“Cherry eye” refers to the appearance of a pet’s eye when their third eyelid gland is prolapsed.
Here’s what that means.
Dogs and cats have three eyelids. In addition to the two we can easily see, the third eyelid (also referred to as the nictitating membrane) is a pinkish tissue at the inner corner of the eyes. If you’ve ever suddenly woken your pet up and seen a thin pink layer covering part of their eye, you’ve likely spotted their third eyelid.
The third eyelid not only provides an additional layer of eye protection, but also produces the eye’s protective tear film, which keeps your pet’s cornea lubricated. However, sometimes the tear-producing gland of the third eyelid can “prolapse,” or flip out of its normal position.
When this happens, the tear gland sticks up and is much more visible than it normally would be. Over time, it can also become red, enlarged, and irritated, which creates a swelling which protrudes out the corner of one or both eyes. This is where the “cherry” description comes from.
What causes cherry eye?
This condition is largely related to genetics, and more common in dog breeds with shorter noses. This includes Bulldogs, Cocker Spaniels, Boston Terriers, Shih Tzus, Beagles, Bloodhounds, Shar-peis, Lhasa Apsos, and others.
Cherry eye is less common in cats than in dogs, but it does happen in this species, too.
What are signs your pet may have cherry eye?
If you see a pink or red “lump” toward the inner corner of your pet’s lower eyelid, you may be seeing a cherry eye. Contact your vet to confirm and see what sort of treatment is recommended at that stage.
Sometimes, other eye symptoms or irritation may be noted, including red, itchy, watery, goopy, or dry eyes, squinting, pawing at the eye area, or rubbing the eye on the floor or furniture. If left untreated, eye conditions can get worse quickly, so it’s best to contact your vet as soon as you notice anything out of the ordinary.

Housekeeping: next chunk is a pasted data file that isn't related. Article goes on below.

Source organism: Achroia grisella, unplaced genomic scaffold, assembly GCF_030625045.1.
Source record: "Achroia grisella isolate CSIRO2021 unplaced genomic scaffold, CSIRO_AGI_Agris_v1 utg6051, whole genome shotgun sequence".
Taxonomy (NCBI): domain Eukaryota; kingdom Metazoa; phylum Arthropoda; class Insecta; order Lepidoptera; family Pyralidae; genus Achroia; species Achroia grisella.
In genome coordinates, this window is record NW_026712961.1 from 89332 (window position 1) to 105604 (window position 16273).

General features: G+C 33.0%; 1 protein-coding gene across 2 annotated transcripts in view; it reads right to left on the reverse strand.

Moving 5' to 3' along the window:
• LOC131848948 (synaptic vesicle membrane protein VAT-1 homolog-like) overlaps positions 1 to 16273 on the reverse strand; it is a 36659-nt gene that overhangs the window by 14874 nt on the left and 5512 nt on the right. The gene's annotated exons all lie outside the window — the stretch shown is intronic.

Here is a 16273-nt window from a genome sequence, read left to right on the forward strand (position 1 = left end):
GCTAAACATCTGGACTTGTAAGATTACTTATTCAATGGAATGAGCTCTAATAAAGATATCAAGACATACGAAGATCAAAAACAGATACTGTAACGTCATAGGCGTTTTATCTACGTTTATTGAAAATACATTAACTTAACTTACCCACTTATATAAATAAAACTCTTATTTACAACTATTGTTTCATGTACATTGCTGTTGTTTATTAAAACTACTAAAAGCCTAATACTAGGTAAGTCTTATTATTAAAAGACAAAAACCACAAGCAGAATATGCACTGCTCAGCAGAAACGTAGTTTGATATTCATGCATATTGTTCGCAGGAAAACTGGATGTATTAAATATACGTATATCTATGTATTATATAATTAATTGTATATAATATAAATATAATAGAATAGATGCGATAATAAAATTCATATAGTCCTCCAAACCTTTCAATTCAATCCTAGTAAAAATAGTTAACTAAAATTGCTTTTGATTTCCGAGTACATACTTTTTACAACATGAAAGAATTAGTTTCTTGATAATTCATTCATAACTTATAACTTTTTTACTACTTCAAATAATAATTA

How is cherry eye diagnosed?
Cherry eye can be diagnosed just by observing your cat’s or dog’s eye.
Your vet may recommend additional tests to look for complications (for example, a scratch on the eye if your pet’s been pawing at the eye area) and to check the overall health of the affected eye.
What is cherry eye surgery?
A cherry eye correction surgery involves suturing the prolapsed gland back into its normal position.
If surgery is pursued, it’s important to schedule as soon as possible. The longer the gland stays prolapsed, the more damage can occur (which can impact future tear production and lead to other eye problems).
What does recovery look like?
Specific instructions may vary on your pet’s individual needs, but here’s what your pet will likely receive after their surgery:
- Pet-safe oral medications for pain and inflammation.
- Pet-safe anti-inflammatory eye drops or ointment.
- An Elizabethan collar that your pet will wear for 14 days. The collar is necessary to prevent scratching and rubbing as much as possible, so your pet doesn’t accidentally remove their sutures too early or scratch the surface of their eye while trying to reach an itch.
- A recommendation for bed rest until the sutures are removed.
Your vet surgeon will also let you know how to monitor your pet at home, and when they need to return for a recheck.
Can you prevent cherry eye?
Since cherry eye is related to breed and genetics, it’s not possible to completely prevent the condition. Your best bet is to seek prompt veterinary care for any eye problems that do develop.
If adopting from a breeder, consider choosing a puppy who doesn’t have cherry eye or other eye issues in their lineage.